Why are plastic bags so bad?
Did you know that every piece of plastic you’ve used in your life is still in existence? That’s because plastic bags can take up to 500 years to disintegrate and end up polluting landfills and waterways, harming humans, wildlife, and sea creatures. Animals such as seabirds, turtles and marine mammals can be severely affected by swallowing or becoming tangled in plastic bags, affecting their mobility, ability to eat and in some cases cause suffocation and death. Even after this, the plastic can remain in the environment, affecting even more wildlife.
According to the Victorian Department of Environment, Land, Water and Planning:
- Over a million plastic bags are in use around the world every minute
- 80% of marine litter is plastic
- Approximately one million seabirds and over 100,000 mammals die every year from plastic ingestion or entanglement
- A study by the University of Queensland found 30% of turtles autopsied were found to have plastics, including plastic bags, in their intestinal tract
Also, whilst cheap to produce, clearing plastic is an expensive endeavour that continues to trash our planet, which affects future generations.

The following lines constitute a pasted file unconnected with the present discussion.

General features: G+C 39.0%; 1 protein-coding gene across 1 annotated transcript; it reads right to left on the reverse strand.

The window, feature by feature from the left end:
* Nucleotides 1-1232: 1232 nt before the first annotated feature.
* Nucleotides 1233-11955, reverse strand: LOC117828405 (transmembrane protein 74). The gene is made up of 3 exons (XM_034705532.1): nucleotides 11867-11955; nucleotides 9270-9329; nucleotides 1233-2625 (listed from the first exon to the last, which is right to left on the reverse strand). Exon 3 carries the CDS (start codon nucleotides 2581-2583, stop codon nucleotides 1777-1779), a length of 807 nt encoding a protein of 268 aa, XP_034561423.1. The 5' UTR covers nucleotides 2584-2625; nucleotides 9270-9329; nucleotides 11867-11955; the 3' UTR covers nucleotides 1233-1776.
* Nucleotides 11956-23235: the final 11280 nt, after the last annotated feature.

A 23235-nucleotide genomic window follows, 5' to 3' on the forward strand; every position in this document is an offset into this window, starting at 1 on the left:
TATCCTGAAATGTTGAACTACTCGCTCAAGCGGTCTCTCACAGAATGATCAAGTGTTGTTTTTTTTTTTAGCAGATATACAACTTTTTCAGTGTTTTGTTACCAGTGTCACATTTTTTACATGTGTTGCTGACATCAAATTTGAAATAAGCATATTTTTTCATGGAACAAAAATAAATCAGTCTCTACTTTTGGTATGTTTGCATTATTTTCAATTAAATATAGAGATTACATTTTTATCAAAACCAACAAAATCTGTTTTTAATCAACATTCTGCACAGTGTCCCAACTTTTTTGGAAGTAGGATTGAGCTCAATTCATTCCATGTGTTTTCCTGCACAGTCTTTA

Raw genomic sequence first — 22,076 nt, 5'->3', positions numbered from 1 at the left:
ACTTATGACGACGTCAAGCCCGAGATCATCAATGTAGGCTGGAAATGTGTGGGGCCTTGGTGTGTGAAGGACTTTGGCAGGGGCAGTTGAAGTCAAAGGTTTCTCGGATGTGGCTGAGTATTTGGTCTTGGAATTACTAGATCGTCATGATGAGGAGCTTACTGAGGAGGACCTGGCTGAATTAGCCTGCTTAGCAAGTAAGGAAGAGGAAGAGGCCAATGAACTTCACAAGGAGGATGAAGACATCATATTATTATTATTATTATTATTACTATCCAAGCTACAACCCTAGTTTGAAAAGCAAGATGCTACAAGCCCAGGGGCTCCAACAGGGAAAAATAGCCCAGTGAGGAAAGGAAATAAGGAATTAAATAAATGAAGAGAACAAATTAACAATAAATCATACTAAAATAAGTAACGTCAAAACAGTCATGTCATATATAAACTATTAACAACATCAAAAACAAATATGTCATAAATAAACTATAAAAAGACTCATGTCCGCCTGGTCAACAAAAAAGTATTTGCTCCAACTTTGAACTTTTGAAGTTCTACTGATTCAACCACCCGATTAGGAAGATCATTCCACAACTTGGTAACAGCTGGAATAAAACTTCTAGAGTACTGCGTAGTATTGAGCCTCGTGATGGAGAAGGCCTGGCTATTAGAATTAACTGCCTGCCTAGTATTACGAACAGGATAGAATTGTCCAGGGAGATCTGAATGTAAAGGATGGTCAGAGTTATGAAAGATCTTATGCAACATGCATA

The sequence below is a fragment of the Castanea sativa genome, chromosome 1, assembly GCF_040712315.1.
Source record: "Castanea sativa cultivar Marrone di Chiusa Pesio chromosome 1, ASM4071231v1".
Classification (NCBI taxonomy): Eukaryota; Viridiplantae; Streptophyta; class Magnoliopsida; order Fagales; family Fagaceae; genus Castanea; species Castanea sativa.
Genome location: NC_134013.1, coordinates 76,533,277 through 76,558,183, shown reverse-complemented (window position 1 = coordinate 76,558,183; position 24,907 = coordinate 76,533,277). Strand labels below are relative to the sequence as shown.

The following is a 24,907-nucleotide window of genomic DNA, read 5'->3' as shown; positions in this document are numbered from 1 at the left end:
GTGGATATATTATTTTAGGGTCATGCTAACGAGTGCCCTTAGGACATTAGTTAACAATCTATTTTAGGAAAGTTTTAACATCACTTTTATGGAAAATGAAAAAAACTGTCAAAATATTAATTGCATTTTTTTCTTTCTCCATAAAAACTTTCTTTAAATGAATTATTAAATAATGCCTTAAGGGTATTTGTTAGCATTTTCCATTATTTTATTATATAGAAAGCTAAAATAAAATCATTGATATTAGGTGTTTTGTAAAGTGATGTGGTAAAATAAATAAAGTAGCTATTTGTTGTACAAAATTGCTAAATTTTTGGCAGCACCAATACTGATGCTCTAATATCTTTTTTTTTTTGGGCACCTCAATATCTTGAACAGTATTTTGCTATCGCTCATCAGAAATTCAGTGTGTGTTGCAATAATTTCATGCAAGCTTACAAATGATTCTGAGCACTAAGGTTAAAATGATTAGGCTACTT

What will happen if we keep using plastic bags?
It’s estimated that our oceans contain over five trillion pieces of plastic, with eight million tonnes being added every year. This affects sea creatures, land animals and future generations.
The litter itself will become increasingly hard to manage and dispose of. Plastic bags can blow into open spaces, waterways, and land areas, creating a literal sea of garbage affecting all living things.
Additionally, the clean-up alone costs the Victorian Government around $80 million dollars a year.
While each Australian is estimated to use 65kg of plastic annually, plastic production is expected to quadruple by 2050.
What is being done about it?
Over 30 countries worldwide now have plans in place to reduce the use of lightweight plastic bags. Since 2019, all states and territories (except NSW) banned lightweight plastic shopping bags from food outlets, retailers and more. Stores have been encouraged to provide ‘reusable alternatives’ such as reusable plastic bags, green, cotton, or hessian bags.